So when Jeez says “suspect”, I suspect he is too polite to say what he really believes.

Ellie in Belfast
January 5, 2009 12:14 pm

Ben Kellett (04:44:14) wrote:
“…our views have to be as (if not more) robust, defendable, well reasoned and backed up with solid evidence, as those views supporting AGW.”
Constructive criticism seems to win out here, that and driving others to better and more accurate analysis. Cathy (10:32:36) I agree no one does it better – we’re priviledged aren’t we!
One thing though. There is a lot of discussion and analysis here. One thing scientists don’t always do well is communicate to to non-scientists (I mean the head-in-the-sand don’t-want-to-know-about-science general public). AGW has the hockey stick. While we’re looking for trends and influences to counter it, what images can be used that will stick in people’s minds if they get into to the MSM?

Mark
January 5, 2009 12:16 pm

Re: Mike Bryant (08:42:35),
I wonder if Hansen is ‘adjusting’ their ice data? (only kidding)…

January 5, 2009 12:16 pm

Leif, most interesting.
Steve Berry – very nearly agree
In ancient records the prime driver can be seen to be solar energy.
With a 6-year delay, and after UHI is properly subtracted, land temperatures reflect the solar patterns today.
But the oceans’ thermal capacity is around 1000 times that of the atmosphere.
So for close correlation, look at the solar links to sea surface temperature
And for high correlation to land temperatures, plot the ocean currents

Ron de Haan (09:35 today)…volcanic activity emits 20 times more CO2 than human industrial activity.
Reference? Perhaps a thread on the current Yellowstone earth tremors will flush this out… Anthony?

Mike Bryant
January 5, 2009 12:20 pm

“To be fair to them, they ARE understaffed [quantity and quality] because of low funding.”
They may not have enough people, and the people they have may not be the best, but at least,
“NOAA understands and predicts changes in the Earth’s environment, from the depths of the ocean to the surface of the sun…”

tallbloke
January 5, 2009 12:34 pm

Leif Svalgaard (09:16:29) :
In short, solar cycle 23 is very much like cycle 13, and the values of these indices and of the solar wind during the drawn-out minimum of 1901 and 1902 were very much the same as during 2008 and 2009 [expected], so nothing new.
I don’t get this. Last time I asked you about the other indices increasing over the C20th, you said there were instrumental errors and the readings were unreliable. Now you are saying thay are comparable.

Mike McMillan
January 5, 2009 12:36 pm

Kaboom (01:10:08) :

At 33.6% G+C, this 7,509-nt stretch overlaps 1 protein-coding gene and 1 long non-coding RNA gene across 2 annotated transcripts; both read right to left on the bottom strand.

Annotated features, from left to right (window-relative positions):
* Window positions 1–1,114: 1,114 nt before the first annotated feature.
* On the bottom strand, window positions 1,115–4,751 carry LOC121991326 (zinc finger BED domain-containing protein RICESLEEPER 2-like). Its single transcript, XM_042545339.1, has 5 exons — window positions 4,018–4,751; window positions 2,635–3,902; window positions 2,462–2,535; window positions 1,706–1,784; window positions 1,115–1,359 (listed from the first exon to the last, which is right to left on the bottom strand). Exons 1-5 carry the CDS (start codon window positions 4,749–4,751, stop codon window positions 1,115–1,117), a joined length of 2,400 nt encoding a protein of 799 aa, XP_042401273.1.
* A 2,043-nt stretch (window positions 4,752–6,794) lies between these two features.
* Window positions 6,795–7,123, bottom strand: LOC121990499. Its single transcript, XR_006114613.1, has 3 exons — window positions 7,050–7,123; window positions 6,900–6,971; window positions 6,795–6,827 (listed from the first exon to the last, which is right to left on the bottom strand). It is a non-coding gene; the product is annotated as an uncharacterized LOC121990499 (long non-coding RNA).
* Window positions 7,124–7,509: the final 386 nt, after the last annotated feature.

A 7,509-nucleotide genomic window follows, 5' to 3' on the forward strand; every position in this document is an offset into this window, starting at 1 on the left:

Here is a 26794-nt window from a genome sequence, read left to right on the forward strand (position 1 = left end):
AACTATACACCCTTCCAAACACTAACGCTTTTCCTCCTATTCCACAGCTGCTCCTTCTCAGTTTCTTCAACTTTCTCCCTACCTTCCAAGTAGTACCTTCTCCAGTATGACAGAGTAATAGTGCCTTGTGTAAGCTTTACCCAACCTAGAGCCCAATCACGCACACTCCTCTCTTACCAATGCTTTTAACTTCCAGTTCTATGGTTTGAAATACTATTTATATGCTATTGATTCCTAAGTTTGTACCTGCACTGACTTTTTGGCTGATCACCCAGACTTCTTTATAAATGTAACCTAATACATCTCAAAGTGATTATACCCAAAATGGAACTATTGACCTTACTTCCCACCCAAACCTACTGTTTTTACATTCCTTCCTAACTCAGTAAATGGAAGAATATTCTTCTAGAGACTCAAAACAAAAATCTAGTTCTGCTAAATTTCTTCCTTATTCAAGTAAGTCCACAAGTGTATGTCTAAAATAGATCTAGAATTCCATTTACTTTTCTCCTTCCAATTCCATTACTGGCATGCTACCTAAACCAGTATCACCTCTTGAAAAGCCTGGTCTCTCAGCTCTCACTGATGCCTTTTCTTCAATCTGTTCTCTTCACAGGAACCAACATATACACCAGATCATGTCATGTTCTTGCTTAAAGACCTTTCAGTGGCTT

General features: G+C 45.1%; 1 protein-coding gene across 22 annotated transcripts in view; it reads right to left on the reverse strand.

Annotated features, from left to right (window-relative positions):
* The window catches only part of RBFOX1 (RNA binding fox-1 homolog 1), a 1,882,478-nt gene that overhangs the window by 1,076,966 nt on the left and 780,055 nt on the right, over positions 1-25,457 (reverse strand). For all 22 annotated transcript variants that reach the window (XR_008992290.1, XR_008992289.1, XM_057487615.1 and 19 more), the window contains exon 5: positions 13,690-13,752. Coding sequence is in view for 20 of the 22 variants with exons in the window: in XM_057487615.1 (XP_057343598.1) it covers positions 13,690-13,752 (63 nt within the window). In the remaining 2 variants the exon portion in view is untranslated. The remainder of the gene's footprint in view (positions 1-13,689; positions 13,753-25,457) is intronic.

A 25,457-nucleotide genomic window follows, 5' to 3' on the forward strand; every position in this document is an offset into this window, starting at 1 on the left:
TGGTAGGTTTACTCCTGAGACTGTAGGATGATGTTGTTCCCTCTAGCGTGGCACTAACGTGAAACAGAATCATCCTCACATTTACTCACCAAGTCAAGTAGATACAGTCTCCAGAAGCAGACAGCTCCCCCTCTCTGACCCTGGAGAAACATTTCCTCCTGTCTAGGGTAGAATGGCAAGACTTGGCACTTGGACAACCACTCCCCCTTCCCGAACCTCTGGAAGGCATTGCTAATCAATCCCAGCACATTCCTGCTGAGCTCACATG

“….lot’s of things to do…” doesn’t have an apostrophe as well.
So speak the grammar-Nazis.

Grammar nazis is not hyphenated, and nazis is not capitalized.
Capitalized Nazis were the National Socialists, who believed in a charismatic leader and believed government should regulate otherwise free markets. Thank goodness those beliefs have faded into history.
Mike
humble grammar nazi

Steve Brown
January 5, 2009 12:42 pm

We in the UK have been assured that there is a great deal of global warmth just around the corner. See the linked article:-
http://www.independent.co.uk/environment/climate-change/exclusive-scientists-warn-that-there-may-be-no-ice-at-north-pole-this-summer-855406.html

crosspatch
January 5, 2009 1:11 pm

“Ron de Haan (09:35 today)…volcanic activity emits 20 times more CO2 than human industrial activity.
Reference? Perhaps a thread on the current Yellowstone earth tremors will flush this out… Anthony?”
That number seems that it could be about right. A recent article I read showed human activity generating about 3% of global CO2 emissions. Decay of organic matter about 30% (about 10 times more than human activity) leaving 67%. So to say that volcanism accounts for 60% of the remaining 67%, that sounds reasonable with the other 7% probably due to such things fires, animal flatulence, etc.

Admin
January 5, 2009 1:16 pm

Mary Hinge:
George E. Smith addressed your point 2.
on point 4:
So when the Hadley Center tells us that the average Central England Temperature on March 19th 1772 was 7.3 C, they have not introduced false accuracy? How accurate were thermometers in 1772?
http://hadobs.metoffice.com/hadcet/cetdl1772on.dat
on point 6:
Why don’t you ask Hadley for the station records for China? Good luck, here is their response to a similar request.
To quote Phil Jones:

We have 25 or so years invested in the work. Why should I make the data available to you, when your aim is to try and find something wrong with it.

So you can prattle on about peer review, but you are defending a cloistered community of unscientists that has built a moat around their data and methods, pulled up the drawbridges, put their fingers in their ears and are behaving like this.

crosspatch
January 5, 2009 1:17 pm

And remember that undersea volcanism is going to be about twice what land volcanism is (but probably more since the mid-Atlantic ridge, for example, is basically one continuous volcano down the middle of the ocean).